The Treasury has approved £385 million of funding for the NHS’s Global Digital Exemplar(GDE) programme, which will see technology leading Trusts placed on a procurement framework and, in partnership with their technology providers, sell digital tools and blueprints to other Trusts that need guidance.
The aim of the GDE is to avoid another National Programme for IT debacle, which saw a fixed number of IT suppliers trying to implement standardised technology across the NHS, without taking into account local needs. The programme ultimately failed and cost the taxpayer billions of pounds.
Instead, GDE will give those Trusts buying from a selection of technologies used by other ‘exemplar’ Trusts. According to an interview published in the Health Service Journal with NHS England’s director of operations and information, Matthew Swindells, the exemplar Trusts will be able to sell blueprints for success to other Trusts, which may procure up to 80% of the same technology as whichever GDE they from.
The funding forms part of Health Secretary Jeremy Hunt’s commitment to create a ‘Paperless NHS’ by 2020, for which he promised £1.3 billion. The original target set by Hunt was 2018, but this has since been pushed back due to changing expectations.
Hunt also recently said that he is “relieved” that most people seem to have forgotten about the original promise of 2018, but added that the NHS will be in jeopardy if it doesn’t act on the opportunity to implement modern digital systems.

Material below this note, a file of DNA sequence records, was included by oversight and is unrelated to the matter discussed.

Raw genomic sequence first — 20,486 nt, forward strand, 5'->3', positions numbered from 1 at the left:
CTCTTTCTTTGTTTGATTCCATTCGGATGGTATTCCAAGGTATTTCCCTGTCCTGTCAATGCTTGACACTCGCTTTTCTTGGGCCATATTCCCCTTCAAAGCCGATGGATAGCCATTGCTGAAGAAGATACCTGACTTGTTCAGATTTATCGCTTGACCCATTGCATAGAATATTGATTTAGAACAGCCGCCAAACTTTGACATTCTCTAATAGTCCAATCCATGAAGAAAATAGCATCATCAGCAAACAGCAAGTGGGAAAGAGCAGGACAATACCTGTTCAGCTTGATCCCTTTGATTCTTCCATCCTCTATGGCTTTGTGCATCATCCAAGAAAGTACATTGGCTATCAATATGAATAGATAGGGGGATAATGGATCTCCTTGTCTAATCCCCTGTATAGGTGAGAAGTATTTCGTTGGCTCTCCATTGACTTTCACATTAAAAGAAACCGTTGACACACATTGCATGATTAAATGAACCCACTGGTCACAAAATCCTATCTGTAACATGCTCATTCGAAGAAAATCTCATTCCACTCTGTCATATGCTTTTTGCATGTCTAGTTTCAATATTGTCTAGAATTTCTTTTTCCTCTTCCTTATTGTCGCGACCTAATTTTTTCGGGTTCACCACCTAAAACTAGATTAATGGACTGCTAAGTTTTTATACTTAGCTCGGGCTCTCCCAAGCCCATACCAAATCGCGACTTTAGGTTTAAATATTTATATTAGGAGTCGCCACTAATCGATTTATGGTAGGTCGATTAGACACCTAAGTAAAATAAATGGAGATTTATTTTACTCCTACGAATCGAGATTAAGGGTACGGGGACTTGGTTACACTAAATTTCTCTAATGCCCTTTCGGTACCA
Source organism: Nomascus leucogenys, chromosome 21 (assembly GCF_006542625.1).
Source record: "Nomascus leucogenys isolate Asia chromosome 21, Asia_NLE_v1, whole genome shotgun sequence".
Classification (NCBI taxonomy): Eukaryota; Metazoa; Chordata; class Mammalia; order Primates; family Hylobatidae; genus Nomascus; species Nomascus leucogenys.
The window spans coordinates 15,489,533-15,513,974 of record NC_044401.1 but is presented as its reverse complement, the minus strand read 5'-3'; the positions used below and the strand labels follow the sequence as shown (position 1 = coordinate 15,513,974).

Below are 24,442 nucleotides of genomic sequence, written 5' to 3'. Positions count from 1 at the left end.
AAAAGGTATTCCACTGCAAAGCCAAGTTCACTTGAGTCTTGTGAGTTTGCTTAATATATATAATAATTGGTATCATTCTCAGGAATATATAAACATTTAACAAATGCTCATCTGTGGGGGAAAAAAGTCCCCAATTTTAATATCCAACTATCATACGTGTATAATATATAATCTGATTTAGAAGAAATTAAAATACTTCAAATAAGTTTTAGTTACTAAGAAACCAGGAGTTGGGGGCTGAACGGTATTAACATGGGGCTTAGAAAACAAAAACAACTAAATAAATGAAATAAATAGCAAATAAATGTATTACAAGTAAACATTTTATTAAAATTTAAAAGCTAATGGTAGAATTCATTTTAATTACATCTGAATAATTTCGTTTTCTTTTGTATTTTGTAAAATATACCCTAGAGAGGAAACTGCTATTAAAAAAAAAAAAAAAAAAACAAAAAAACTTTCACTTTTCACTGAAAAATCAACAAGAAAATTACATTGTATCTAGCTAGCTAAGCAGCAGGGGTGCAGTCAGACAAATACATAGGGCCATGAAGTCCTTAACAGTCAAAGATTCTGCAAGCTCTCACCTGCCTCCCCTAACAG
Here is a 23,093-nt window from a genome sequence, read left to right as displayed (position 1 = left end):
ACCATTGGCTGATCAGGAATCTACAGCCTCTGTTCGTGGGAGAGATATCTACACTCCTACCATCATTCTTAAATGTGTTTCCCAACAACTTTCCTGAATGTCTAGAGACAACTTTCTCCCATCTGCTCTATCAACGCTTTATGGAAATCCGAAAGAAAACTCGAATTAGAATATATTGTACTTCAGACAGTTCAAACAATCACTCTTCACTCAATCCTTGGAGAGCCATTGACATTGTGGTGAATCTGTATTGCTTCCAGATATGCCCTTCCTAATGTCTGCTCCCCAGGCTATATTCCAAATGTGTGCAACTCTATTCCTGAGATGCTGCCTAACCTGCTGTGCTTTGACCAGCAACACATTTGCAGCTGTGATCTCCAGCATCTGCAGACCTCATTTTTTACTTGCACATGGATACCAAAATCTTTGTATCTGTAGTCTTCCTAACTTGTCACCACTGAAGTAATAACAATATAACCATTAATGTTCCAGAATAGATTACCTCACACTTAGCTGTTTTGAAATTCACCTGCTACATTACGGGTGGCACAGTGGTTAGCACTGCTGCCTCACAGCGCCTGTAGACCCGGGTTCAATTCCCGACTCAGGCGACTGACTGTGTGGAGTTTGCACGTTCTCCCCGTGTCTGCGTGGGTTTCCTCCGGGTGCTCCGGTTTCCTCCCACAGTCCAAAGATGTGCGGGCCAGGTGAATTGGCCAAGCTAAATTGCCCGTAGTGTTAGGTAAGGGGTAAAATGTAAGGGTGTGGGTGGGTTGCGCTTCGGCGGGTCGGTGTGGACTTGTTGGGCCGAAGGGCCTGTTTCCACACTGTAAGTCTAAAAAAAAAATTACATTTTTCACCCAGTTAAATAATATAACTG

Speaking to the NHS Sustainability Committee, Hunt said:
I have made big, bold statements about it. I perhaps rather bravely said I wanted the NHS to be paperless by 2018 in my first few months as Health Secretary, and I am quite relieved that most people seem to have forgotten that I made that promise.
I think we are making good progress. There is definitely lots to do. We are weak at the moment on hospital IT systems.
The GDE programme
According to the Health Service Journal, £195 million of the funding has been allocated to 16 acute and seven mental health GDEs, with the remaining £190 million being allocated to ‘fast-followers’, which are the initial Trusts that have been matched to the exemplars.
The money has been slow to come through from the Treasury, with Trusts only receiving some funds in June, having been promised it in November last year.
NHS England defines a GDE as follows:
A Global Digital Exemplar will be an internationally recognised NHS care provider delivering exceptional care, efficiently, through the use of world-class digital technology and information. Exemplars will share their learning and experiences to enable other trusts to follow in their footsteps as quickly and effectively as possible.
By joining up and digitalising health systems we can provide clinicians with more timely access to accurate information, support service change to help improve health for all and provide patients with better access to their records and support service change which will improve health for all. Through Global Digital Exemplars, we have an opportunity to develop leaders of this digital transformation who will eclipse the best in the rest of the world.
The GDEs will be paid by the other Trusts for their ‘blueprints’ and technology services. The idea is that the followers will be more willing to change if they are given a choice about what technologies they need and are getting guidance from other ‘leading’ Trusts, rather than a technology supplier simply just telling them what to do.